I have a confession to make.
I used to be vegan. And now I'm mean.
Well, I'm not mean all the time. In fact, 98.5% of the time, I'm sweet as pie (or sweeter). Really, even when someone's being mean to me, I'll cry instead of be mean back.
But now I'm mean to vegans. Okay, just one time, I was mean to a vegan. It was actually this past week. I was feeling bitter about having to write an article for my job on becoming a vegetarian. I'm upset about this not only because I don't want to encourage vegetarianism, but also because I'm nervous that I'll fail at writing it. It's not that my writing itself is bad, but I'm trying as well as I can to present objective facts about vegetarianism without putting it into a positive or negative light - and deep down, I'm afraid the fact is that my company wants to jump on board the Whole Foods Train and encourage vegetarianism to all of its consumers - and if I don't pretty-up the facts (and positive-sounding myths) of vegetarianism, my article will fail and I'll have to re-write it or it will be edited and I'll be asked to resign or something. And all of this in light of the corporate push for vegetarianism aimed at the "health-conscious set" just made me plain angry. The vast, vast majority of our company's consumers are mothers whose choices in feeding their families are inspired by what we write and promote. And we know it.
Anyway, back to what happened. While I was researching for the article, I found a vegan blog and a post for a disgusting looking vegan "sausage", with a recipe which included a heavy dose of "wheat gluten", a long list of spices, and a bit of agave nectar (which, even when I was a vegan, was understood to be mostly corn syrup because of manufacturer's malpractice. I've heard from other sources that it's corn syrup since leaving veganism, but never looked into it enough to know for myself. I've just always avoided it.) I was so disgusted by this recipe that I left a sarcastic comment. I don't even remember it verbatim, and I apologized and asked the blogger to forgive me and remove the comment - but I know it was mean and nasty. I more or less asked where in nature or human history or even in the rest of the world I could find such a concoction, because it definitely didn't look like anything that had ever been produced by nature. I wish I could remember what else I said, but no matter. It was rude and inappropriate, but it was also downright stupid.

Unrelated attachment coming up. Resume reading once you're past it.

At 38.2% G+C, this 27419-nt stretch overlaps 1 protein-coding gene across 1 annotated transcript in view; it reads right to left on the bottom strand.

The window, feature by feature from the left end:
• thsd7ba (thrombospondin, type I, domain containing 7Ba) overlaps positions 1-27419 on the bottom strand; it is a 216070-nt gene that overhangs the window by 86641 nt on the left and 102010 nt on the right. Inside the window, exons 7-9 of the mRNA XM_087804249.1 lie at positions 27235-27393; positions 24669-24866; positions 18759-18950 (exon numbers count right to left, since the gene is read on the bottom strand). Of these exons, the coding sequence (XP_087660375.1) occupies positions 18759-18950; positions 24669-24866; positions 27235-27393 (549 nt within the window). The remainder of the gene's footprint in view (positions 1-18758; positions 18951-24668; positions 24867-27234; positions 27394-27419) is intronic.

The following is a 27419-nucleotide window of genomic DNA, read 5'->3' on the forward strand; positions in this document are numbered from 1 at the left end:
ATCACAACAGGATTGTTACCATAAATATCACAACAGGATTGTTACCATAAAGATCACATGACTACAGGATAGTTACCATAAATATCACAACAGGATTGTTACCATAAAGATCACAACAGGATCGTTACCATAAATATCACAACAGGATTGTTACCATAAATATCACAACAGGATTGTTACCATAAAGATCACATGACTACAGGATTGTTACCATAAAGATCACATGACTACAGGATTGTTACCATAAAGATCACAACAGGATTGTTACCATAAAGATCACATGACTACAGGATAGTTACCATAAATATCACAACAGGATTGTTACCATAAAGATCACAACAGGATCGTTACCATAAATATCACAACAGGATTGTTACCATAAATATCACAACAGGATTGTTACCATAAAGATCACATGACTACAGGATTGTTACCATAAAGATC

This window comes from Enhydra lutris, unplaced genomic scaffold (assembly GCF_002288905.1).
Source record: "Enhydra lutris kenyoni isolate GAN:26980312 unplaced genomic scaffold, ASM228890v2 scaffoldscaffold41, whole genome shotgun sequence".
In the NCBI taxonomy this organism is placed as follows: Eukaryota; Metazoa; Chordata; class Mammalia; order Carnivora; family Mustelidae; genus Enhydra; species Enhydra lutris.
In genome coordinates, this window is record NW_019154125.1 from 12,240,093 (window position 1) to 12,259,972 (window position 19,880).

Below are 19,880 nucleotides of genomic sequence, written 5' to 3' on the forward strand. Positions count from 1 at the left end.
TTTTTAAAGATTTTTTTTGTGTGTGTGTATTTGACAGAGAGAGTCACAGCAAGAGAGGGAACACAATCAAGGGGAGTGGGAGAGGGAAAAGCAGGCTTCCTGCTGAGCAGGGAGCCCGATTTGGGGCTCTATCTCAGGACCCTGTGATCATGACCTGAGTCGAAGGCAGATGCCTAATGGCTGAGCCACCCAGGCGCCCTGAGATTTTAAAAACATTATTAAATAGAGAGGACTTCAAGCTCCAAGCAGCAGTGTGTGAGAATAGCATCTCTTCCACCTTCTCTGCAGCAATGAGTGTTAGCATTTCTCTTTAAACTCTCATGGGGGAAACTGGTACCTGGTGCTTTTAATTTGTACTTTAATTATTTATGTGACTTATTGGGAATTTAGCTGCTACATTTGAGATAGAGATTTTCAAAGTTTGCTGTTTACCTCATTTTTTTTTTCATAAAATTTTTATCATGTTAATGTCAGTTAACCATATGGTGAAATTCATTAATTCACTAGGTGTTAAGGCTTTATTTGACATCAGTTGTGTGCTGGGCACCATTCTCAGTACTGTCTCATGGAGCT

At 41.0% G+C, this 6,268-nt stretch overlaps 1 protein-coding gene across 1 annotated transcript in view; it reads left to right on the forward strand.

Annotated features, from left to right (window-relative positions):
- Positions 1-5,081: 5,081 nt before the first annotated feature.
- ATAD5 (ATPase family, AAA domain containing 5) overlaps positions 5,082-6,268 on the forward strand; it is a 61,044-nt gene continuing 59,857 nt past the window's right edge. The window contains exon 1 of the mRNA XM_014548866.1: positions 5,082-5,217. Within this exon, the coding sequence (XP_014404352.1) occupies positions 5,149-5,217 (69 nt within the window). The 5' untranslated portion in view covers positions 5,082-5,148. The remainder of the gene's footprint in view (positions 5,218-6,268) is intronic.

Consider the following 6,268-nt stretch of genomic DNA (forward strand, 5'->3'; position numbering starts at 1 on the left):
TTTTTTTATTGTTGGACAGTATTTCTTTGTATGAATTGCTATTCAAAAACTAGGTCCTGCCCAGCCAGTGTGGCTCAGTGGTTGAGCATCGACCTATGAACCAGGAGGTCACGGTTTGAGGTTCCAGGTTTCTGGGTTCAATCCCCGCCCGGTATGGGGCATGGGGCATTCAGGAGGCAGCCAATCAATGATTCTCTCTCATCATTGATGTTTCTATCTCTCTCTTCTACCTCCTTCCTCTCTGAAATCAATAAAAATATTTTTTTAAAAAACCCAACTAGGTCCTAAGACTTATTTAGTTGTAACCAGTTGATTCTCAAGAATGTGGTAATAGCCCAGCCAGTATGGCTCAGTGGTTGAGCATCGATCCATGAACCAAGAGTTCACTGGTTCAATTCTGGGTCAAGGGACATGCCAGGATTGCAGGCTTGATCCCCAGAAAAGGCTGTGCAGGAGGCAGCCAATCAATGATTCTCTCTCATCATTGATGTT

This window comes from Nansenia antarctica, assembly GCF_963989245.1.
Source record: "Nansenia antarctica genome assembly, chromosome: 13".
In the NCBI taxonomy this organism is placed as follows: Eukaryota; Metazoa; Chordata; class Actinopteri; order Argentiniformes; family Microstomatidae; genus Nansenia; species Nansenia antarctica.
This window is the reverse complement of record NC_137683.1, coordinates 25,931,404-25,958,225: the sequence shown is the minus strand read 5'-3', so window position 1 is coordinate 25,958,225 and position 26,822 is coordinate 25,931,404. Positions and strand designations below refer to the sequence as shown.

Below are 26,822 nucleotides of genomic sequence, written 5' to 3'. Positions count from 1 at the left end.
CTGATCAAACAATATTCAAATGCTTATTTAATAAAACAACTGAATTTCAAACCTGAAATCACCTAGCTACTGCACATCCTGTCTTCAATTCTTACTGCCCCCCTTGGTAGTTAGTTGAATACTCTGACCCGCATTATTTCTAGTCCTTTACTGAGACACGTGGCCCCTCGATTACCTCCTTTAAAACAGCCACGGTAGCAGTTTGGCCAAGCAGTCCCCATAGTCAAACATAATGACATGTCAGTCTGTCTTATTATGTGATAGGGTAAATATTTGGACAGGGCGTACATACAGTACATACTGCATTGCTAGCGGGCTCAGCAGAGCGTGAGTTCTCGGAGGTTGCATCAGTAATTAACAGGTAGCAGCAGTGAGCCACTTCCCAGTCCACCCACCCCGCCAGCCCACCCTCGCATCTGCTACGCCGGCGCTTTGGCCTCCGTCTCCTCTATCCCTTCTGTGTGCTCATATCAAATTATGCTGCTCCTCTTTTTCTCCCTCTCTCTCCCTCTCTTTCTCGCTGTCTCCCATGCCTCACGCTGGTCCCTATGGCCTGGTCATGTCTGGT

I totally took all of my bitter frustration out on this blogger and even patted myself on the back for it afterward. But a few minutes later (with the help of my husband), I realized that I was just being a "mean girl" (you know the word, it rhymes with hitch!) and that I never, ever would have been so ridiculously nasty and confrontational in the non-virtual world. So I left another comment, asking her to forgive me and delete my previous outburst of ugly. I felt so humiliated. And it took me until just now to really understand why I did it in the first place.
The reason that I wanted to post about it here is because maybe someone out there has a similar experience. Maybe you've blown up at some innocent person (maybe online, because it's so much easier) out of a misguided attempt to vent your frustration about something. And maybe you apologized, or maybe you didn't. Not everyone is so kind and forgiving as this blogger. She immediately took down my comment and accepted my apology. It made me realize even more how horrible I'd just been. And it made me quiet.
I think that's the best way to be about the things that upset us. At least at first. It's better to be quiet about it until it's the right time to say something. And know what you're going to say, and think about how it's going to ripple out over time. If you know you'll regret it, you won't say it. For this point in my life, I'm learning that it's the best way to handle things, especially the truth.
What to do During the Holidays when Family Food Philosophies Clash - I’m willing to bet that you don’t eat the same as your extended family. Or your neighbors. Or your church community. In fact, if you’re reading Kitchen S...